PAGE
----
Hapner introduced documents showing that Sony ultimately
characterized the memory slot problem as a “design defect”
and that the company had its Tokyo-based design engineering
team analyze the problem. There was additional evidence
that Sony refused to offer repairs to owners of GRX Series
Notebooks that were still under warranty even after it
issued an internal service bulletin in the summer of 2003
directing that any GRX500, 510, 550, 570 or 590 Notebook
returned for in-warranty work be resoldered, irrespective
of the reason why the computer was sent for repair.
Finally, Hapner also introduced evidence of the problems he
had had with his own Notebook computer, Sony’s response to
his inquiries and the steps he took to have the computer

Sony opposed the motion, contending Hapner had not shown
either that common issues of fact and law predominated or
that there was an ascertainable class. On the first point,
Sony contended that there was no common soldering defect in
all of the GRX Series Notebook computers and that the
symptoms of the alleged manufacturing defect could result
from numerous causes other than inadequate soldering, thus
making individual issues predominant over class-wide
issues. It submitted evidence describing possible causes
for start-up and memory-related errors like those Hapner
experienced, but which resulted from circumstances other
than inadequate soldering and argued that there was no
evidence the GRX600 and 700 Series Notebook computers
suffered from the alleged manufacturing defect. As to the
second prerequisite for a class action, Sony argued the
proposed class was not ascertainable because it included
persons who lacked viable claims (including persons whose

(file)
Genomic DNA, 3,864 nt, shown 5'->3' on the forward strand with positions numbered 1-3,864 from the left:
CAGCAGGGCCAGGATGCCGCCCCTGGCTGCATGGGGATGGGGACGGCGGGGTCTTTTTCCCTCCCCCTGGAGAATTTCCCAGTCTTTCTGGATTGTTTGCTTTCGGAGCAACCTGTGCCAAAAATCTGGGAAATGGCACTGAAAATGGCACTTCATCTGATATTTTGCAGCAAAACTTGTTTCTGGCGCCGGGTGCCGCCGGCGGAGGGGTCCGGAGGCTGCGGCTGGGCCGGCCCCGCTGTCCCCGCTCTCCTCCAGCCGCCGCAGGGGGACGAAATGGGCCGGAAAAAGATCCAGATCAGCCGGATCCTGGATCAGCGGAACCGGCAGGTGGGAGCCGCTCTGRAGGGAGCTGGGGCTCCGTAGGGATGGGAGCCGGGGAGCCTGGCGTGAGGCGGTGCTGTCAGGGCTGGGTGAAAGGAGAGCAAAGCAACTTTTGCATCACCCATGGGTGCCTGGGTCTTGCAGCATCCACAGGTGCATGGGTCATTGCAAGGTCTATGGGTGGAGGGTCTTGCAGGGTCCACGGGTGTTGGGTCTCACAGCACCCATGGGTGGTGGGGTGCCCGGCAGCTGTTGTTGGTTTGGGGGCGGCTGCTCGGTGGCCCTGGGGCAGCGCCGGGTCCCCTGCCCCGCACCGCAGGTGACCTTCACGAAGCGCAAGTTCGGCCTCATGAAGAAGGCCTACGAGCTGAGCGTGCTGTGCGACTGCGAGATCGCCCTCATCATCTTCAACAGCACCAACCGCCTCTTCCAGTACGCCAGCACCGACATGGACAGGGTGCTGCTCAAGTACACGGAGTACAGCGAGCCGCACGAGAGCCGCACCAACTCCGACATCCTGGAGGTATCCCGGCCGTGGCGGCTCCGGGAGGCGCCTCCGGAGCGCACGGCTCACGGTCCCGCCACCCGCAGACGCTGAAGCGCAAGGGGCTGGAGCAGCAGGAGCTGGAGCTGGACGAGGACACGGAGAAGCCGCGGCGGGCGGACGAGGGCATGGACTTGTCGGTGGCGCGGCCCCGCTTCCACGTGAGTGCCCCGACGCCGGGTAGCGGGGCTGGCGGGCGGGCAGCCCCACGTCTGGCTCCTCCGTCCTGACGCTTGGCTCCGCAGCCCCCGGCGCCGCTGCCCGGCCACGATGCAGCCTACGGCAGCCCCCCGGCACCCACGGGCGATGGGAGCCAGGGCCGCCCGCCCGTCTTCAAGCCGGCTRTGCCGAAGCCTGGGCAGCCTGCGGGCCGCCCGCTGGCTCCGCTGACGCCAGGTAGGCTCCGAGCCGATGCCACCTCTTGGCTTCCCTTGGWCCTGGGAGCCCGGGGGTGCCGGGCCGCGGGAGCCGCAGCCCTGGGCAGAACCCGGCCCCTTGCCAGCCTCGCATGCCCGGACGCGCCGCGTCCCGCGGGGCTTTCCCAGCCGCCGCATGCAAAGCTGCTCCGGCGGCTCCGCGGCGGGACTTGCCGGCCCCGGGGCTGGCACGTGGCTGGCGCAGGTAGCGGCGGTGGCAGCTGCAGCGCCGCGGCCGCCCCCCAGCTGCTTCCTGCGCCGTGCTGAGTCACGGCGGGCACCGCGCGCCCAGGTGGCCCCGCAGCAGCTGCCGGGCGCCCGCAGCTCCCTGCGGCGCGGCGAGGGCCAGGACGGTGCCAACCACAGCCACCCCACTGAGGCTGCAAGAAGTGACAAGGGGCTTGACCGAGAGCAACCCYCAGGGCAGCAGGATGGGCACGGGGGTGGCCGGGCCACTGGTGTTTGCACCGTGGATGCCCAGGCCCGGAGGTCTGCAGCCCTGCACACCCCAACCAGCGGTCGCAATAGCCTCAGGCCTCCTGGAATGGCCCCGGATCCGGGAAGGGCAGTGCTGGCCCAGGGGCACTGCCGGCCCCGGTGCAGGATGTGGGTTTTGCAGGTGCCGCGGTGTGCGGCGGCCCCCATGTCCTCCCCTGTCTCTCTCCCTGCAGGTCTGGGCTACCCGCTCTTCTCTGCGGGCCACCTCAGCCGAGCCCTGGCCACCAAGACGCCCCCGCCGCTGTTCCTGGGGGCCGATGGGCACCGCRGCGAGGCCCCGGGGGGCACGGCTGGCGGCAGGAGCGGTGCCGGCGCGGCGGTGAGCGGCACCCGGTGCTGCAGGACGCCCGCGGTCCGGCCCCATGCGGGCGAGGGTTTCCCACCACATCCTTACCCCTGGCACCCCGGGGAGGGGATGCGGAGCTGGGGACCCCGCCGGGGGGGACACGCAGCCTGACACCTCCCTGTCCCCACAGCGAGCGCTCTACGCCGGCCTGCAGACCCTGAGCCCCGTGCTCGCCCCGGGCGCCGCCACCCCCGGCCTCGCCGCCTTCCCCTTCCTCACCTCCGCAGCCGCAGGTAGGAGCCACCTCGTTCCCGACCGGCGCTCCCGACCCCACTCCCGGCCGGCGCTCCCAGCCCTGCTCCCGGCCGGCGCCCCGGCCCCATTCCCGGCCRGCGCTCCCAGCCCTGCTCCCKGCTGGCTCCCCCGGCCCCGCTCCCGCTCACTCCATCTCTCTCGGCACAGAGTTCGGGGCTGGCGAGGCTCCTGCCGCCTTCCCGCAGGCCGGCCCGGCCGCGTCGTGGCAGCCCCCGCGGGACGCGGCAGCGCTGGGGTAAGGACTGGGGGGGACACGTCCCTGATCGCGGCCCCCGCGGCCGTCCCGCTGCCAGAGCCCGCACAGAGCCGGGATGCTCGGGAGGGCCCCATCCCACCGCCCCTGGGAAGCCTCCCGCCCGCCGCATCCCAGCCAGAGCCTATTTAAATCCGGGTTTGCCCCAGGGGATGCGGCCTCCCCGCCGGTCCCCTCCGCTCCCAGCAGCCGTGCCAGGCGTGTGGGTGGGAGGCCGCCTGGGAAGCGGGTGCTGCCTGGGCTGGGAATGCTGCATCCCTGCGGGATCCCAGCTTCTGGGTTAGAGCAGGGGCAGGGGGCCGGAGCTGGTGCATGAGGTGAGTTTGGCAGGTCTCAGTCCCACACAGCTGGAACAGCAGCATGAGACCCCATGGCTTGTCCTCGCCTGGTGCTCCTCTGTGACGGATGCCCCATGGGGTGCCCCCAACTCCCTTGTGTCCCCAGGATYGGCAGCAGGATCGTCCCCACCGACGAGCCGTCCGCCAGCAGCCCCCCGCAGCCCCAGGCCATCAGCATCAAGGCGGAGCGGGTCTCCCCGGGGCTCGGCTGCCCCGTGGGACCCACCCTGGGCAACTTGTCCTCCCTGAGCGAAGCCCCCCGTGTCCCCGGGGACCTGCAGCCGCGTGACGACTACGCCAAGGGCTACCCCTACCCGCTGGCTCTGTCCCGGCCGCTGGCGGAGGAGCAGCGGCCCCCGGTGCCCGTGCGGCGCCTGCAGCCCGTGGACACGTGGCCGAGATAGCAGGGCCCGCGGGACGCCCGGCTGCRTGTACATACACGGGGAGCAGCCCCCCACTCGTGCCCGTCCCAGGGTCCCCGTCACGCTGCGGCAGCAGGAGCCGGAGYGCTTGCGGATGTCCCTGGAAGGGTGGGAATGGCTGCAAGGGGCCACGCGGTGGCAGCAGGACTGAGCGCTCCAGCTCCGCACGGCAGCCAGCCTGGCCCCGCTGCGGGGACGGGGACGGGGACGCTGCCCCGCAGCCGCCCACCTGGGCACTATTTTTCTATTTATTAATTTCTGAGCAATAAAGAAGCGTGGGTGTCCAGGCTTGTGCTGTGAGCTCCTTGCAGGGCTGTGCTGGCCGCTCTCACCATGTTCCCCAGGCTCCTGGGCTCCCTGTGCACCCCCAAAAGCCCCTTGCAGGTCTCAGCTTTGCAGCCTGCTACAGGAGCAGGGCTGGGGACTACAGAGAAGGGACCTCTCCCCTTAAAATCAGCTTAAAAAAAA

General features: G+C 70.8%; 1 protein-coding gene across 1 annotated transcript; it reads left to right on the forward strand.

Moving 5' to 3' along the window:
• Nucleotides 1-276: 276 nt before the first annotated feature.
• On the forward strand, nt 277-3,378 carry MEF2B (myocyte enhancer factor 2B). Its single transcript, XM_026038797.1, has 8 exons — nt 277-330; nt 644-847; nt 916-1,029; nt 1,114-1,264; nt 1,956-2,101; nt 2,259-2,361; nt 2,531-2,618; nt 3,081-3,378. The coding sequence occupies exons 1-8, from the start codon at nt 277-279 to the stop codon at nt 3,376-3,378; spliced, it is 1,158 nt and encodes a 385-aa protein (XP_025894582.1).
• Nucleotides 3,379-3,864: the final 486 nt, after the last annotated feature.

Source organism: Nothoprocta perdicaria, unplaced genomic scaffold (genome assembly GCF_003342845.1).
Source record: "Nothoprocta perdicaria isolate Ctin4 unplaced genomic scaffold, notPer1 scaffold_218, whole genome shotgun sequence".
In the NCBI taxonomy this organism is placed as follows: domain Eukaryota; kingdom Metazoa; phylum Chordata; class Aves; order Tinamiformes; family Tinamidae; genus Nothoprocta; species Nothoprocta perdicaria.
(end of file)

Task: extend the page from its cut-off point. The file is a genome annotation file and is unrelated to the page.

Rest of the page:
computers do not have any defects, persons who had their
computers repaired under warranty or persons who bought
their computers used, “as is” or in a refurbished

In February 2006, the court declined Hapner’s request that
it certify a class of all United States purchasers of Vaio
GRX Series Notebook computers because of insufficient
commonality of claims, but partially granted his motion,
certifying the following class and subclasses:

“Class: All persons or entities in the United States who
are original purchasers of Sony Vaio GRX Notebook
computers from Sony or from an authorized reseller, and in
which the memory connector pins for either of the two
memory slots were inadequately soldered[,] impeding the
recognition of installed memory causing boot failures, and
other problems. Excluded from this Class are the
following: (1) [Sony] (including its affiliates,
employees, officers and directors); (2) persons or
entities which distribute or sell Sony Vaio GRX Notebook
computers; (3) the Court; and (4) purchasers who had the
solder points repaired by Sony at no cost under the
express warranty and who no longer experience boot
failures and other problems related to inadequate
soldering of the memory connector pins.

“Sub-Class A (for purposes of [the] Third Cause of Action
[for violations of the Consumer Legal Remedies Act]): All
class members who are `consumers’ as defined by California
Civil Code section 1761[, subdivision ](d).

“Sub-Class B (for purposes of [the] Fifth Cause of Action
[for violations of the Song-Beverly Consumer Warranty
Act]): All class members who purchased Sony Vaio GRX
Notebook computers in the State of California, and who
bought their computers primarily for personal, family, or
household purposes as defined by California Civil Code
section 1791[, subdivision ](a).”

In its ruling, the court expressed concern regarding the
manageability of the class as so defined and requested
briefing from the parties on that issue.

Hapner filed a brief asserting that the certified class
was manageable. He contended that class members would be
identifiable through Sony’s consumer and service repair
databases and additional discovery and that notice would be